The CEO purposefully lied about the amount of revenue it claims Goldman receives from High Frequency Trading.

With less female MBA and law graduates, the chance of them entering the business/management sphere are lower, and if and when they climb up the corporate ladder, they have to put their ethics aside if they intend to compete with men in the culture of corporate corruption. Because that’s what we’re really talking about.

Let’s get to the bottom line: Most publicly listed corporations are not run ethically, or for the purpose of increasing a firm’s health, longevity or value to society, but for the sole purpose of short term profit using any means necessary, so the board members and executives can cash out their stock options, faster and at a higher profit.

Posted by Fiona Christine | Report as abusive

Dear Writer,
I liked all your writings in regard to corporate and economic affairs from time to time.
After reading of this article from some special interests,the following points for general observations and for further debates in higher corporate schools for learning as well as implementation in future growth.
1.I have observed many leading Indian and from some Asian companies,corporate heads of women are for just official and business records only.
2.I have not seen remarkable progress on resource mobilizations,corporate briefings,and getting more profits to their companies.
Here is a exception,Pepsi is doing well,due to very innovative,flexible attitudes by a single woman in general.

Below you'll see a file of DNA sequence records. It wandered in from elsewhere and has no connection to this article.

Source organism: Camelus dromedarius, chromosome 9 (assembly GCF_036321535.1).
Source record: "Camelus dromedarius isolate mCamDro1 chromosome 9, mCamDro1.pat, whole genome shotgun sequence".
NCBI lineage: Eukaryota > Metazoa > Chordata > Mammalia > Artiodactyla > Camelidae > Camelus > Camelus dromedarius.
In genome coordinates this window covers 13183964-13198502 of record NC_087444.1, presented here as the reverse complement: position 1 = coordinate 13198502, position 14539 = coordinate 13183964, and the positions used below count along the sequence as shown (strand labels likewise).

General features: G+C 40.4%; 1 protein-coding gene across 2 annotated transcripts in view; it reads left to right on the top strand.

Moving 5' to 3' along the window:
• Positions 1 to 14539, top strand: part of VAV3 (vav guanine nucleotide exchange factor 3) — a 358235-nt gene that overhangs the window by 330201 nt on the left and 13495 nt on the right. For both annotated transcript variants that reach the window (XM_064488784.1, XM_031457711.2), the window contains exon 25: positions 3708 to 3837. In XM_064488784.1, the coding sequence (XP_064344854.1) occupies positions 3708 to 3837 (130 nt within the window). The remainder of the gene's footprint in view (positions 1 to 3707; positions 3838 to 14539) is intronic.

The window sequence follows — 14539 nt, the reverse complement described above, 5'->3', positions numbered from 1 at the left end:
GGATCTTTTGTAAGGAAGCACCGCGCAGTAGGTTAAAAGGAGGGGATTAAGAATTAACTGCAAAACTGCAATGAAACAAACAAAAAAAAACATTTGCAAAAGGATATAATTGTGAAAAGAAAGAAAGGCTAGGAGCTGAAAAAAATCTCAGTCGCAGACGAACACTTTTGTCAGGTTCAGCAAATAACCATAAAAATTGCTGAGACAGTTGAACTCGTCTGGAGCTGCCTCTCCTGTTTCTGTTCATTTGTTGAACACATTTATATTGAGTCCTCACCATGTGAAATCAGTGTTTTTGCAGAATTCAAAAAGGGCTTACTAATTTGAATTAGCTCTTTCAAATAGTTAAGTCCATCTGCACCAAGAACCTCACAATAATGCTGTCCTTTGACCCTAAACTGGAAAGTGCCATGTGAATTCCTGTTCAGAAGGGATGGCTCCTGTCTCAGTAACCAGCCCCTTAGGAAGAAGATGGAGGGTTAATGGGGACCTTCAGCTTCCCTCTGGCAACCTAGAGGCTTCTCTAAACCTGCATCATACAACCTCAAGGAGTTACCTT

3.In India,many corporate women heads joined together and started a big chain of super markets,like Wall Mart,but failed miserably and it was closed.
4.There is no proper constant,consistency approaches to all big problems
5.Psychologically reading,Many women are highly sensitive and emotional.
6.Some times, over gossiping leads to very less growth in all companies spheres.
&.Easily provoking,difficult to withstand all hard pressure while dealing with their clients,labors,and with government agencies for getting licences,tax submissions and in audit submissions to revenue authorities.
Still i can write more and more merits and demerits of women corporate heads,functioning etc.,
Rest of things are left you for further debate.
Once women corporate start with flying colors,then,their invisible egos will create strife situations either at home or at office.

Posted by krishnamurthi ramachandran | Report as abusive

[…] of the fiercest critics of quotas come from women. Economicst Diana Furchtgott-Roth argued in 2009 that quotas will do more harm than good: Women will only be harmed if it is […]

Posted by Will quotas work? | | Report as abusive

It’s really a pipeline issue in getting more women onto boards. We’ve found rporate-Women-Solutions-Work women tend to fall out of the pipeline as they take care of family and childcare issues. They don’t progress and get the jobs and visibility needed to position themselves for board level opportunities.

They also are at a disadvantage because companies tend to find candidates through processes that usually have more men in the system such as search firms or the CEOs friends and acquaintances. They tend to surface those with prior experience who would be predominately men. Women need to proactively network their way on in

Posted by wtarken | Report as abusive

[…] although it can hardly be said that the consensus is complete, whether in Europe, Australia or the USA […]

Posted by Feeling ‘instinctively right’ « a million small conversations | Report as abusive